https://www.metabunk.org/oroville-dam-spillway-failure.t8381/page-15#post-200456
     
  14. If the spillways are constructed on a sheeted dike complex (1), the large variances in rock type associated with this type of formation combined with faulting, folding, and low T metamorphism that occurred during obduction will result in areas of bedrock more prone to chemical weathering than others. The steeply dipping beds will enhance the downward migration of meteoric water, exasperating this differential weathering pattern. Being situated hundreds of feet above the river has left this bedrock exposed to the elements for a million years more or less and has led to chemically weathered bedrock extending far below the surface in places while inches away horizontally is fresh bedrock.

    Even worse would be if the spillways are built into the unit stratigraphically above the sheeted dikes, metavolcanics intruded by the dikes (1). Pillow lavas with their chill margins are fragile when fresh, and are even more susceptible to chemical weathering than the dikes.

    Diabase might be an incredibly strong rock when fresh, but not all of the main spillway is built directly on this competent bedrock as is evidenced by the original blowout and images of the spillways construction. There are many sections of the main spillway directly below the gates that were built on chemically weathered bedrock. With a 100k cfs flowing for the foreseeable future, with higher rates possible considering the long range forecasts, another blowout is a real possibility.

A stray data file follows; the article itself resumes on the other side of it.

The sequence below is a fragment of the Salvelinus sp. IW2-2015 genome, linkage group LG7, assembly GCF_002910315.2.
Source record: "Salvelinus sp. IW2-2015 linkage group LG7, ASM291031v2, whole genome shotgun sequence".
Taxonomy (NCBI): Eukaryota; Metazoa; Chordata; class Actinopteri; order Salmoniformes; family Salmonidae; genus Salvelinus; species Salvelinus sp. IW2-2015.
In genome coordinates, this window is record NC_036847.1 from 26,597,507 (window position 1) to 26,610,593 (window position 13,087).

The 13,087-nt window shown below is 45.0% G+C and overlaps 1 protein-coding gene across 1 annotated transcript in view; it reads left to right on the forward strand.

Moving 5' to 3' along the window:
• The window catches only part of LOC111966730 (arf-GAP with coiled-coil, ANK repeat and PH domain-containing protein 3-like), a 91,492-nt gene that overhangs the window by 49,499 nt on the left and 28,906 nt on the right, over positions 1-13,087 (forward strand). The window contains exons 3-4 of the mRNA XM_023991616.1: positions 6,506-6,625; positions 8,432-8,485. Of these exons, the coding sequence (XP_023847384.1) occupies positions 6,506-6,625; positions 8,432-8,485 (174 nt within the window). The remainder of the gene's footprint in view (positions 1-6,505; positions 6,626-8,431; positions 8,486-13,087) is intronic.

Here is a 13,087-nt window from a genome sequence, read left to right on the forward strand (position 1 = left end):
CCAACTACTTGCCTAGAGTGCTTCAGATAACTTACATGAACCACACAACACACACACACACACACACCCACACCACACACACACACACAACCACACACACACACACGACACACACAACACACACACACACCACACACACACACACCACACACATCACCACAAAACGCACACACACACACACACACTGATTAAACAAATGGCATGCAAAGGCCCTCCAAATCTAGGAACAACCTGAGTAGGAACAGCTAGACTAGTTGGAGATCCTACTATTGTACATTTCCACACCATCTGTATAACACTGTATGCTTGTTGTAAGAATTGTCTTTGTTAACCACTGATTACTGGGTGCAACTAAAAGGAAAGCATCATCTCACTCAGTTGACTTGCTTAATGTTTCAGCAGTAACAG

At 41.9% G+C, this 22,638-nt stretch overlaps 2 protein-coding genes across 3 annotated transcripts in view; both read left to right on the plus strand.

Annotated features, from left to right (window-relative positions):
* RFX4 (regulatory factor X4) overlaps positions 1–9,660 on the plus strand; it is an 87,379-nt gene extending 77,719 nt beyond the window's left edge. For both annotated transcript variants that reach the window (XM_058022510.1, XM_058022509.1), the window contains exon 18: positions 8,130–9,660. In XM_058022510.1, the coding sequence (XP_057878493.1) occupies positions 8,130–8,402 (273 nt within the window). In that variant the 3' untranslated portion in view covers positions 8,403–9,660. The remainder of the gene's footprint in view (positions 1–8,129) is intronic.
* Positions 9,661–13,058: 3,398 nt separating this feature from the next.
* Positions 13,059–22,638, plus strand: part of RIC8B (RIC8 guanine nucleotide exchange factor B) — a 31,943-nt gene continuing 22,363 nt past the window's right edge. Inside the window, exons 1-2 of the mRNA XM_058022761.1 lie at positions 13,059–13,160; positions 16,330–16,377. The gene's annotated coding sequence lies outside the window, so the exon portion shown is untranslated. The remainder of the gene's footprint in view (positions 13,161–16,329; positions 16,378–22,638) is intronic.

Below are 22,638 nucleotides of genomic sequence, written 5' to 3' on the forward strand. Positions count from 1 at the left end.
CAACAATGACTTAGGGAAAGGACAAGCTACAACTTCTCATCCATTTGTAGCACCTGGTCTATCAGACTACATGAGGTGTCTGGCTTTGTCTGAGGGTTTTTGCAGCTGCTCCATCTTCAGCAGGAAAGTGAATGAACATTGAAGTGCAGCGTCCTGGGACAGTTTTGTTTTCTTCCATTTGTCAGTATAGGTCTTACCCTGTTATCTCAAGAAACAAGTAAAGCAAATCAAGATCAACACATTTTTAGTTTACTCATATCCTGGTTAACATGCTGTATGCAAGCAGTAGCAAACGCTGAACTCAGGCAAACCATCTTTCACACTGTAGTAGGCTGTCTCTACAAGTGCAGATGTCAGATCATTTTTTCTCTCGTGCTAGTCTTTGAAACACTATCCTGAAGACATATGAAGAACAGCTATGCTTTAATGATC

The emergency spillway is not auxiliary, and i don't believe any competent geologist present during it's construction would have considered its use as anything but a last ditch effort. It was designed as a fail-safe to prevent the loss of the main dam during the event of up to half a million cfs inflow to the lake during a 200 to 1000 year event. The ogee weir extending from the main spillway gates was likely built to protect the main spillway gates. The bedrock was excavated deeper below the ogee weir to find more competent bedrock than the concrete wall extending northwards from the ogee weir, which was built to protect the ogee weir. The lack of concrete in the far NW corner of the parking lot where we saw considerable erosion and helicopters lowering bags of rocks into is not lack of foresight, but designed weakness built into a weak structure. The parking lot is built on highly weathered bedrock and is designed to function as a sacrificial plug located as far from the dam itself as possible, similar to the Auburn coffer dam failure of 1986. As headcutting progresses into the parking lot, water at elevation 900 and above is skimmed off. Once headcutting reaches the lake, then downcutting commences, "safely" lowering the lake till competent bedrock is found, maybe a hundred feet down, leaving the vast majority of the lake still in the lake and Oroville dam still standing, no matter the magnitude of the storm.